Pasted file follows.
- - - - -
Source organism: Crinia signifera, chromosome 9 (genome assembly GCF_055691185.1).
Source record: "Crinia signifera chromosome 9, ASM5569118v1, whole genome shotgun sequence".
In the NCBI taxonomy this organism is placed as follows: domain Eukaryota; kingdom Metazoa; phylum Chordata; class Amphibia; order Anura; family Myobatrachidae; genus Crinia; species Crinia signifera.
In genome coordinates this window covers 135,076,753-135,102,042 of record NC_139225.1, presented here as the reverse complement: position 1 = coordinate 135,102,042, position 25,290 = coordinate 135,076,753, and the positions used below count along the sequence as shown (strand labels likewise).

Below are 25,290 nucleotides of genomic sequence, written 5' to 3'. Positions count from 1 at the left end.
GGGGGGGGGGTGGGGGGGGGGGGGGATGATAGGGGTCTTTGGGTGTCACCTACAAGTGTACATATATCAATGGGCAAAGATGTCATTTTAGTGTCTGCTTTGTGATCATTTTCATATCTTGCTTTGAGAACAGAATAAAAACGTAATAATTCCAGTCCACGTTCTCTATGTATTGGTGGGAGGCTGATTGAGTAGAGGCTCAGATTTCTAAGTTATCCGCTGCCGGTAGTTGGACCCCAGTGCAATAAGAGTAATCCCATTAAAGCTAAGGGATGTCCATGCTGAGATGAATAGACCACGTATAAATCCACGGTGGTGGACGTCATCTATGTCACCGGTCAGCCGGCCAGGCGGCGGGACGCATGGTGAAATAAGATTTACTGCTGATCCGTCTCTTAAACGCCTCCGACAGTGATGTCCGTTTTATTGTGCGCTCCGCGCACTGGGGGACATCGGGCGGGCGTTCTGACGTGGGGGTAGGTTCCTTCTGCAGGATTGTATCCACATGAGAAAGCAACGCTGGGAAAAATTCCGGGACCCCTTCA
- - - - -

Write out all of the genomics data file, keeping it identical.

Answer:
Source organism: Crinia signifera, chromosome 9 (genome assembly GCF_055691185.1).
Source record: "Crinia signifera chromosome 9, ASM5569118v1, whole genome shotgun sequence".
In the NCBI taxonomy this organism is placed as follows: domain Eukaryota; kingdom Metazoa; phylum Chordata; class Amphibia; order Anura; family Myobatrachidae; genus Crinia; species Crinia signifera.
In genome coordinates this window covers 135,076,753-135,102,042 of record NC_139225.1, presented here as the reverse complement: position 1 = coordinate 135,102,042, position 25,290 = coordinate 135,076,753, and the positions used below count along the sequence as shown (strand labels likewise).

Below are 25,290 nucleotides of genomic sequence, written 5' to 3'. Positions count from 1 at the left end.
GGGGGGGGGGTGGGGGGGGGGGGGGATGATAGGGGTCTTTGGGTGTCACCTACAAGTGTACATATATCAATGGGCAAAGATGTCATTTTAGTGTCTGCTTTGTGATCATTTTCATATCTTGCTTTGAGAACAGAATAAAAACGTAATAATTCCAGTCCACGTTCTCTATGTATTGGTGGGAGGCTGATTGAGTAGAGGCTCAGATTTCTAAGTTATCCGCTGCCGGTAGTTGGACCCCAGTGCAATAAGAGTAATCCCATTAAAGCTAAGGGATGTCCATGCTGAGATGAATAGACCACGTATAAATCCACGGTGGTGGACGTCATCTATGTCACCGGTCAGCCGGCCAGGCGGCGGGACGCATGGTGAAATAAGATTTACTGCTGATCCGTCTCTTAAACGCCTCCGACAGTGATGTCCGTTTTATTGTGCGCTCCGCGCACTGGGGGACATCGGGCGGGCGTTCTGACGTGGGGGTAGGTTCCTTCTGCAGGATTGTATCCACATGAGAAAGCAACGCTGGGAAAAATTCCGGGACCCCTTCA